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# One Math Problem But Two Different Answers

But what really is the right answer to this equation? It’s time to settle this once and for all.

Here’s a real math problem… math problem and after another math problem!

All of us have been taught on how to add, subtract, multiply, and divide in grade school, without using a scientific calculator. These are the core of problem solving, which starts from simple arithmetic until it gets complicated with exponentiation and grouping included.

While to perform these mathematical operations seems easy, there has been confusion going around the Internet when it comes to the order of operations. And it’s just right to settle this once and for all.

To put simply, the order of operations states which operations take precedence, or are taken care of, before which other operations. In other words, this mathematical rule should tell us how to answer an equation with the plus, minus, times, and divide signs put altogether. Because it’s not automatically done from left to right like in reading.

### PEMDAS

The most common technique in remembering the order of operations is through the acronym “PEMDAS” which stands for Parentheses, Exponents, Multiplication and Division, and Addition and Subtraction.

What this essentially tells us is the ranks of how the operations are performed: expressions within the parentheses come first; the exponents follow; multiplication and division are next, whichever of the two comes first; and addition and subtraction are last, whichever of the two comes first.

### For a much clearer precedence:

• Parentheses (simplify inside them)
• Exponents
• Multiplication and Division (from left to right)
• Addition and Subtraction (from left to right)

Take for example this problem that I found in Quora, which asks for the solution to the equation 6/2(2+1).

Two Casio calculators – the left is an fx-570MS and the right is an fx-570ES – have the same input equation but different answers. But there is only one real answer. How come?

By following the order of operations or PEMDAS, it is clear that the expression inside the parenthesis, which is the (2+1), is done first. For that, we are left with 6/2*3. The next to perform is exponents but since there is none in this case, this should be skipped.

With 6/2*3 left and either of the multiplication or division to do next, we should get 3*3 and eventually 9. So the answer is 9.

Remember that multiplication and division are in the same rank so whichever operation is in the leftmost, that should be performed first. This is the most common source of confusion for some who answered 1, thinking that the 2*3 part should be done first, hence 6/6 or 1.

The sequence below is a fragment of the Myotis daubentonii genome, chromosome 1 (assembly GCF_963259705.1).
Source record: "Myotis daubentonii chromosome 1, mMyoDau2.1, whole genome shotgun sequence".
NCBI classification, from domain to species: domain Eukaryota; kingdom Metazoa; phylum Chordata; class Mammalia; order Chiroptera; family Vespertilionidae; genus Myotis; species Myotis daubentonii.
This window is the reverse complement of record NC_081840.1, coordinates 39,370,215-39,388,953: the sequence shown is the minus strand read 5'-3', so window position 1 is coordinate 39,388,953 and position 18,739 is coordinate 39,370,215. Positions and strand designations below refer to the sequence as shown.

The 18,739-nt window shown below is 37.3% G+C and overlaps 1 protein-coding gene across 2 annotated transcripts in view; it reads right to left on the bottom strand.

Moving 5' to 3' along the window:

Moreover, by simply looking at the original equation, one would answer 1 because he or she could see that the expression 2(2+1) is more tightly bound than 6/2. But that’s not should be the case when the order of operations, a rule of mathematics with origin as far back as the 1500s, is observed.

Another solution is that the division part of the 6/2*3 can be converted into the multiplication of its reciprocal. That gives us 6*(1/2)*3, which is still equal to 9.

So the answer is 9. I am sure about that. Even Microsoft Excel, which follows the order of operations, is sure with that value.

### But how come one calculator of the same brand said that the answer is 1?

The difference has something to do with the mode or the program of the calculator. For one, not all calculators follow the order-of-operations hierarchy, which leads to a different interpretation of the equation.

In this case, the true form of the equation is 6/2(2+1), which yields 9. However, a calculator could read it as 6/[2(2+1)], which interprets everything after the division sign as a group. That is how one Casio calculator got the answer to be 1.

### More Calculator Tricks

Best Scientific Calculators According to Engineering Professors

Common Input Errors with Your Calculator that You Probably Didn’t Notice

Engineering Students Make Calculator Mistakes Once in a While

Sources: Purple Math | HP Museum | Quora

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## One Math Problem But Two Different Answers

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